A controversial proposal for a granite quarry just south of Colorado Springs is getting a renewed push, with a ranch owner saying she has secured a local investor who wants to move ahead with the project.
The effort reprises a mining proposal opposed by one of the largest and most influential nonprofits in Colorado, the El Pomar Foundation, which successfully objected to a 2018 proposal to mine the land.
Top executives with Colorado Springs-based nonprofit said back then that the mine would harm the environment and adjacent lands. Supporters of the quarry contended it would deliver a powerful jolt to the local economy, bring millions of dollars in royalty payments the state could use to improve schools and cut prices for construction materials.
The view from U.S. Highway 115 shows the hill, behind the sign, where the Hitch Rack Ranch rock quarry would be built behind. (The Gazette, Christian Murdock)
Lawsuit claims El Pomar engaged in illegal lobbying to kill El Paso County quarry proposal
The renewed effort for the mine comes as a vigorously contested lawsuit winds its way through the 4th Judicial District Court alleging El Pomar used an illegal, secretive lobbying campaign to block the earlier effort to mine at the ranch. The lawsuit also alleges El Pomar exerted undue influence on a previous business relationship between the ranch owner and a mining company that has since abandoned a its effort for the quarry.
Cindi Allmendinger, a retired school teacher whose family owns Hitch Rack Ranch, filed an application with the Colorado State Land Board on Monday seeking transfer of the mineral rights at the property. A letter accompanying her application states that a local investment group named the Colorado State Material Association plans to seek a permit to mine the property on her behalf. Allmendinger said her investor is Kevin O’Neil, a Colorado Springs native who is CEO of the O’Neil Group Company. The Colorado Springs Chamber in 2019 named him business citizen of the year.
Transit Mix Concrete, Allmendinger’s former business partner, still holds the mineral rights lease from the state land board for Hitch Rack. But Allemendinger in a brief appearance before the board on Friday said Transit Mix has “effectively abandoned the lease” because it has terminated its business relationship with her and is not pursuing mining or seeking a mining permit.
During the meeting, Bill Ryan, the land board director, said Transit Mix remains current on the lease terms, which requires $200,000 in annual royalty payments to the state land board for the years 2017 through 2020. The lease specifies that for the years 2020 through 2025, the company would pay the land board at least $100,000 in royalty payments or 30% of the average annual production from the previous five years.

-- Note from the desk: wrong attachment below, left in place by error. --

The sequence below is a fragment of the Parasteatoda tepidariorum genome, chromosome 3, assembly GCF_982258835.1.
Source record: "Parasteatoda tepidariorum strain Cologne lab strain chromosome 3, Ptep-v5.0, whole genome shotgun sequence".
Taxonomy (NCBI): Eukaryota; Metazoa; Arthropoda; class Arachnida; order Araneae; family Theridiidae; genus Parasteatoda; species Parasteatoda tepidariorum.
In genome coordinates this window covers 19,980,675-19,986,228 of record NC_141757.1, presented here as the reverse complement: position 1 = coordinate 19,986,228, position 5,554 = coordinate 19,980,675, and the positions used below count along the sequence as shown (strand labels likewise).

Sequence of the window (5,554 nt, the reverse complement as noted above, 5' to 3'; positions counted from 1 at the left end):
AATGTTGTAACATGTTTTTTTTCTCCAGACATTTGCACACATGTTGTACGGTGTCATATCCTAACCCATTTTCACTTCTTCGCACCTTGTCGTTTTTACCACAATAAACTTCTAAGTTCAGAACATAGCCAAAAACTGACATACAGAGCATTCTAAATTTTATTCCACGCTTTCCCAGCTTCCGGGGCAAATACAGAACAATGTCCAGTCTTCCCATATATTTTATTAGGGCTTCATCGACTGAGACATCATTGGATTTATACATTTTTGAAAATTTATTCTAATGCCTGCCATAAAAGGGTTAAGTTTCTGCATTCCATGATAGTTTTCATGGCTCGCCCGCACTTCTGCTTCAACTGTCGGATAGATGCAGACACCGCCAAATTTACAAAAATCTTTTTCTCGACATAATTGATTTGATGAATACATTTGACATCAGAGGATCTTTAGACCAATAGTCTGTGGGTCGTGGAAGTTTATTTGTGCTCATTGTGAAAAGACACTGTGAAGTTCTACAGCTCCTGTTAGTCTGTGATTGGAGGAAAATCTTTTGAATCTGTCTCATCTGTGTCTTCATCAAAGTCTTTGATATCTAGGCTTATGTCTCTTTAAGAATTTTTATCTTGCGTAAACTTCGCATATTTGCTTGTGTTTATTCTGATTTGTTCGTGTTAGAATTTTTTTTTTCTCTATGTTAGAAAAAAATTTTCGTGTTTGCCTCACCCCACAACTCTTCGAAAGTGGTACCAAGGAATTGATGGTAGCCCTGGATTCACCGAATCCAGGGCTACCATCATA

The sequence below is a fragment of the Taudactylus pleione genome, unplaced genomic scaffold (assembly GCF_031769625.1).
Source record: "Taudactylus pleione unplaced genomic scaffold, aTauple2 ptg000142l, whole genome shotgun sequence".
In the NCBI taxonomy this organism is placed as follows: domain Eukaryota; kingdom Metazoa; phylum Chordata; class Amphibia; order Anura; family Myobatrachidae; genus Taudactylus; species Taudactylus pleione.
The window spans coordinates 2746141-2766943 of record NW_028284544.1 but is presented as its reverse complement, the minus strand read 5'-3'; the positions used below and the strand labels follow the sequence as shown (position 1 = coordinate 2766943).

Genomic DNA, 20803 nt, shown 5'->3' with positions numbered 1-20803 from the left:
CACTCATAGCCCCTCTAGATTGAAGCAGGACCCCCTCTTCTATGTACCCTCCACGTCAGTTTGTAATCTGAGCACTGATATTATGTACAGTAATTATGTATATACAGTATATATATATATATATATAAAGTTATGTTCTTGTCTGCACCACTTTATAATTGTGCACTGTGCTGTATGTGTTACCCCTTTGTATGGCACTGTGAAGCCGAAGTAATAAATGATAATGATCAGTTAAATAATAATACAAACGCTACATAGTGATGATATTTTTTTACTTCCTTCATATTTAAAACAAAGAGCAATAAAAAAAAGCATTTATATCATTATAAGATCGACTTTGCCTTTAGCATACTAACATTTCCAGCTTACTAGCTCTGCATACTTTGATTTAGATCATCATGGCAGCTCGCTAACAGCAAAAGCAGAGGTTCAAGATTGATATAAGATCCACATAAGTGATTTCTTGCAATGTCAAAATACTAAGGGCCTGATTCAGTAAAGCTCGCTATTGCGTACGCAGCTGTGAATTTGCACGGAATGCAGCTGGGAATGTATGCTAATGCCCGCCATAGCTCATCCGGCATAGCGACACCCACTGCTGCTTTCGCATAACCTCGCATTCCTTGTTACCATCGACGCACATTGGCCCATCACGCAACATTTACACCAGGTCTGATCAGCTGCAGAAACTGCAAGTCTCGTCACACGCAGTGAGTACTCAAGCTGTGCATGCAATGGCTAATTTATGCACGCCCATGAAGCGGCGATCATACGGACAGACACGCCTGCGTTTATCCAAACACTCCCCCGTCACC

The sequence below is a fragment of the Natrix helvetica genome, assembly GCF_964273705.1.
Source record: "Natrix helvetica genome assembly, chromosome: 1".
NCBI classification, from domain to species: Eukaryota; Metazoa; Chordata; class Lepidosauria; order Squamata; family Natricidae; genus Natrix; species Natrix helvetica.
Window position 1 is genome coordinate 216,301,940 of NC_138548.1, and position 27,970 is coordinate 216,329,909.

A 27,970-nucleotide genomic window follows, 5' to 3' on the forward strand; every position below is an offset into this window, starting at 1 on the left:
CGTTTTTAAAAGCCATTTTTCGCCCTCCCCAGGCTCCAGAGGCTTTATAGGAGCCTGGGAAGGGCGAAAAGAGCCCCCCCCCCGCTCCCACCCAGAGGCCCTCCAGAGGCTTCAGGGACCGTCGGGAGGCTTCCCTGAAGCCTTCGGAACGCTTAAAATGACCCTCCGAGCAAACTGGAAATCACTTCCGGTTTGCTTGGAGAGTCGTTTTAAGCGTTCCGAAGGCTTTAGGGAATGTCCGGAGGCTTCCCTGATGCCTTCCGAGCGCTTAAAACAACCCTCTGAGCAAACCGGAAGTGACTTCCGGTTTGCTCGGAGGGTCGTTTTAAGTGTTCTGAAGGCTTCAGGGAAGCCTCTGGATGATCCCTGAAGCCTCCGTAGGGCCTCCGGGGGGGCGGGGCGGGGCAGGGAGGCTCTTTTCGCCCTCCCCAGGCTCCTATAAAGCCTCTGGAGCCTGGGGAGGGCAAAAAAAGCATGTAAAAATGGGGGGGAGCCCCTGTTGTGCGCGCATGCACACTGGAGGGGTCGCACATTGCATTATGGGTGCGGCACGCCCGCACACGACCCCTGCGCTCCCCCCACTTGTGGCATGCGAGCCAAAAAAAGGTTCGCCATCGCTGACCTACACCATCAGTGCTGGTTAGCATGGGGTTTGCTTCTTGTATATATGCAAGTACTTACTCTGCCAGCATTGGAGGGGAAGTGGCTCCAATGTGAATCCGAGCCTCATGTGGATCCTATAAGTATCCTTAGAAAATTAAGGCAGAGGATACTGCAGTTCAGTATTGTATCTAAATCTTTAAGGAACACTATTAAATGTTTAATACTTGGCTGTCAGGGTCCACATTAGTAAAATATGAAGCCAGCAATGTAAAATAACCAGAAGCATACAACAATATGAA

Allmendinger’s family business, RMBC Group, last year filed a lawsuit against El Pomar and its chairman, William Hybl, and his son, Kyle Hybl, who succeeded his father as chief executive officer of the foundation, alleging the nonprofit violated state law by secretly lobbying members of then-Gov. John Hickenlooper’s staff to kill efforts in 2018 to obtain a permit to mine the property.
El Pomar and the Hybls contest the lawsuit’s claims and denied wrongdoing. In court documents, El Pomar and the Hybls claim they had a First Amendment right to communicate their opposition to Hickenlooper administration officials, including Bob Randall, the then-executive director of the Colorado Department of Natural Resources, who played a crucial role in blocking a permit application for the quarry.
Randall has denied wrongdoing, stating that his contact with the Hybls and El Pomar representatives did not influence his vote against a mining permit when he was chairman of the state mining board.
Maureen Lawrence, general counsel for El Pomar, declined to comment on specifics of the litigation. “We will not comment on pending litigation,” Lawrence said. “El Pomar’s publicly available filings speak for themselves. RMBC’s allegations are meritless.”
The case is scheduled for a November trial. Allmendinger is seeking up to $8 million for decreased value of the ranch property and unspecified damages due to loss of royalty payments she would have received if the mining permit had been approved in 2018. The team of lawyers representing El Pomar in the litigation includes John Walsh, a former Democratic U.S. Senate candidate and former U.S. attorney in Colorado.
Even if Allmendinger succeeds in convincing the Colorado State Land Board to transfer the mineral rights to her and the local investors wanting to pursue the granite quarry, she still would need to take additional steps before mining could begin on the ranch.
She and O’Neil, her local investor, would need a mining permit from the Colorado Mined Land Reclamation Board, which denied two previous permit applications for mining the property.
“He lives just down the road from the ranch,” Allmendinger said of her new partner, O’Neil. “We both grew up with gravel trucks going up and down our road, and we understand the concerns as well as anybody. Having a local touch that’s sensitive is important.”
Allmendinger predicted she’ll have a better chance at getting a mining permit this time because prices for gravel and construction materials have continued to rise. She noted the quarry won’t be visible from the road.
Allmendinger said the proposed granite quarry would reduce the prices for construction material, and she continued during an interview to tout the royalty payments benefiting the state’s schools.